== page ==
Plan your win-back campaign

Now, it’s time to make your plan. As with most aspects of running a membership site, having a plan in place helps you keep things running smoothly – and gives you a structure you can rely on.

Your member win-back campaign should be a standard sequence of events that you set up on a specific timeline; ideally, you’d automate the process based on member cancellation date.

Design a winning email sequence

When it comes to resuming contact with your members, it’s important to remember that the sequence of events matters. Since you haven’t been in contact with them for a few months, it’s good to get reacquainted in a friendly, respectful, and low-pressure way.

When designing your email sequence, keep in mind that you could decide to send anywhere from one to five emails without getting into spam territory – it just depends on your usual marketing style and what your members typically respond well to. We think that anywhere between 2-4 emails is a good place to start.

Check out this example of a 4-email sequence:

Email 1

Let your lost members know that they are, in fact, missed! Remember: this is your first attempt to open a dialogue with them again, so you want your communication to be simple and cordial. However, you do want to make an effort to actually connect with them.

Let your lost members know they are missed, valued, and wanted back. This makes more of an emotional connection than just showering them with promotions from the start.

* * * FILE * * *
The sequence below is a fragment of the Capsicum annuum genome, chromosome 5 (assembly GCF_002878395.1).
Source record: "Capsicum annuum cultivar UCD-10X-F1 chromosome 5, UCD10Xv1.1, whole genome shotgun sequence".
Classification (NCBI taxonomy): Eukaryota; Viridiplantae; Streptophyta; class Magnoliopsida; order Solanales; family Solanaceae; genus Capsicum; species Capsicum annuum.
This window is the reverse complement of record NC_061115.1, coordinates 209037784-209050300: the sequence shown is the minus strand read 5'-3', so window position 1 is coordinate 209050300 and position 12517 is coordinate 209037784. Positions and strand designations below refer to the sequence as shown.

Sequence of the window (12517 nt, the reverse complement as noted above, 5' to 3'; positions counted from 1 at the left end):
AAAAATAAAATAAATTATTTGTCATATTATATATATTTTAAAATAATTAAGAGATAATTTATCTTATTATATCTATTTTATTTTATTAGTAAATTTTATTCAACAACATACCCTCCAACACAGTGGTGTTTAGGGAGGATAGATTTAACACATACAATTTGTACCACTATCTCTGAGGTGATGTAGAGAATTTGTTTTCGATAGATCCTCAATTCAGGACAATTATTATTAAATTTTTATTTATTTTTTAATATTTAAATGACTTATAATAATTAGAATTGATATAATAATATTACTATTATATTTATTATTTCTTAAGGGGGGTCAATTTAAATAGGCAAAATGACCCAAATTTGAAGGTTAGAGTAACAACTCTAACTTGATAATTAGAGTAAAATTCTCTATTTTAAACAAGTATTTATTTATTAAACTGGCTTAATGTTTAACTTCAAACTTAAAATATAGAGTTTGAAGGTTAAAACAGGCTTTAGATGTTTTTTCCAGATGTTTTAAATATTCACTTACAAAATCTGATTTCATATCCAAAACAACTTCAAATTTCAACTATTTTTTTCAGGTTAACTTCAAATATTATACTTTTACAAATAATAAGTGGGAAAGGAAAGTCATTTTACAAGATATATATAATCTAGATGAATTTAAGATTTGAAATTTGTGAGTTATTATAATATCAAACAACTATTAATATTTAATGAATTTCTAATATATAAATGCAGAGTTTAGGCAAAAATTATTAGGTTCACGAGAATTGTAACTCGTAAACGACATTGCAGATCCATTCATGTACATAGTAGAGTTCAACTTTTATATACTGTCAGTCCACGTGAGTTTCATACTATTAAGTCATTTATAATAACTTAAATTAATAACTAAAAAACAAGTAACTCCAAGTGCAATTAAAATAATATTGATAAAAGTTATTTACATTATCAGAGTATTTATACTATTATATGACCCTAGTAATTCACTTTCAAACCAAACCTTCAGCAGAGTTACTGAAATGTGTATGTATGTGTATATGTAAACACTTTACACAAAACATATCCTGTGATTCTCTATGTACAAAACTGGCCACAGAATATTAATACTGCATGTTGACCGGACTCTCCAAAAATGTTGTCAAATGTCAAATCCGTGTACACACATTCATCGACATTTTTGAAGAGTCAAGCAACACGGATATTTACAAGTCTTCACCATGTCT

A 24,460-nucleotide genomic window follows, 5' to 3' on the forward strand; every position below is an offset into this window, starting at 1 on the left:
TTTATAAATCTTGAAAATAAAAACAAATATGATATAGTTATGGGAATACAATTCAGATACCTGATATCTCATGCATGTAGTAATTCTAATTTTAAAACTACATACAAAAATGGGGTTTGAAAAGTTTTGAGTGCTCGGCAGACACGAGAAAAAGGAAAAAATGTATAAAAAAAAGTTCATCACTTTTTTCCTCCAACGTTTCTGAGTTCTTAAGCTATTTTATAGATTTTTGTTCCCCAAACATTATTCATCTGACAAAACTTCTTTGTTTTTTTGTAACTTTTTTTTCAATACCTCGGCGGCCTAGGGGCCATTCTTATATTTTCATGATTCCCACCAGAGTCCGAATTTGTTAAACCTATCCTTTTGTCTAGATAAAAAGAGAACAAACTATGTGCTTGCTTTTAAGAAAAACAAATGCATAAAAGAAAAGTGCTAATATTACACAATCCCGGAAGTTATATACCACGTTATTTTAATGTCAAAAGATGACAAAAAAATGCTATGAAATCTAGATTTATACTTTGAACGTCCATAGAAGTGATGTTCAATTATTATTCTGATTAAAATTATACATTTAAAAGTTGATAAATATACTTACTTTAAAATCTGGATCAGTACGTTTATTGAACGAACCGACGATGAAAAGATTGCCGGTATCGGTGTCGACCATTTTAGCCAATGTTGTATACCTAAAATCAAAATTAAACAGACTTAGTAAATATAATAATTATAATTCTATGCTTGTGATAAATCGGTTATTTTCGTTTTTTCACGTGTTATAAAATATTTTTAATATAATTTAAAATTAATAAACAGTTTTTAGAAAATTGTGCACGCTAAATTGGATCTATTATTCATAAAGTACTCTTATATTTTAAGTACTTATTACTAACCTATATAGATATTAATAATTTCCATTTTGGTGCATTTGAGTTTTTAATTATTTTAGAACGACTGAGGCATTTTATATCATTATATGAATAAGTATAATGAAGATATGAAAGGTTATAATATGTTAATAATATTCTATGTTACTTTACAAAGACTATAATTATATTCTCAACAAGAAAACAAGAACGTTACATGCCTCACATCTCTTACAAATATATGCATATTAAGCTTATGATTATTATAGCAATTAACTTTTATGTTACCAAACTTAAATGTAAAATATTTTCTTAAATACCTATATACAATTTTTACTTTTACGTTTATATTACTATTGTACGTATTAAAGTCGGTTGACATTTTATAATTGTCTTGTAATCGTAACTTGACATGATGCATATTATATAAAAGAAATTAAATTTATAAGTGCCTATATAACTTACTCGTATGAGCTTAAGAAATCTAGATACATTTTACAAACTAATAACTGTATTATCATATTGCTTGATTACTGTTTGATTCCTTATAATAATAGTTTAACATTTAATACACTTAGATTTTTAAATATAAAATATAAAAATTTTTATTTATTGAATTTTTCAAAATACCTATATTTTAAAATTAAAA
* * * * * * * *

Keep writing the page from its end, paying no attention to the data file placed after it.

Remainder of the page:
Some popular subject lines include:

  • We miss you
  • It’s been a while…
  • We’ve missed you, [Customer Name]!
  • Did you forget about us?

Informing lost members about what’s been going on since they’ve been away is also effective; maybe you’ve fixed previous issues, added new features, experienced significant growth, or made other developments. This can pique their interest – and in some cases, make a big difference when it comes to deciding whether to reinstate their membership or not.

You might include a line like, “here’s what you’ve missed since you’ve been away,” or “check out what we’ve been up to over the past few months,” letting lost members know that you’re committed to improving your product and taking member feedback seriously.

Consider mentioning things like:

  • Website improvements
  • New content, products, and features
  • Community growth
  • Recent testimonials, case studies, or member stories
  • Other significant changes or fixed issues

Email 2

This is the time to give lost members an exclusive discount, or some kind of special limited-time offer that they can’t refuse. This strategy isn’t just effective for win-back campaigns; it also helps re-engage dormant members, inspire time-sensitive sales, etc.

Subject line ideas:

  • Here’s an exclusive offer just for you!
  • Come back and save 30%
  • Come back this week and get $20 off
  • You’ve got one free month waiting for you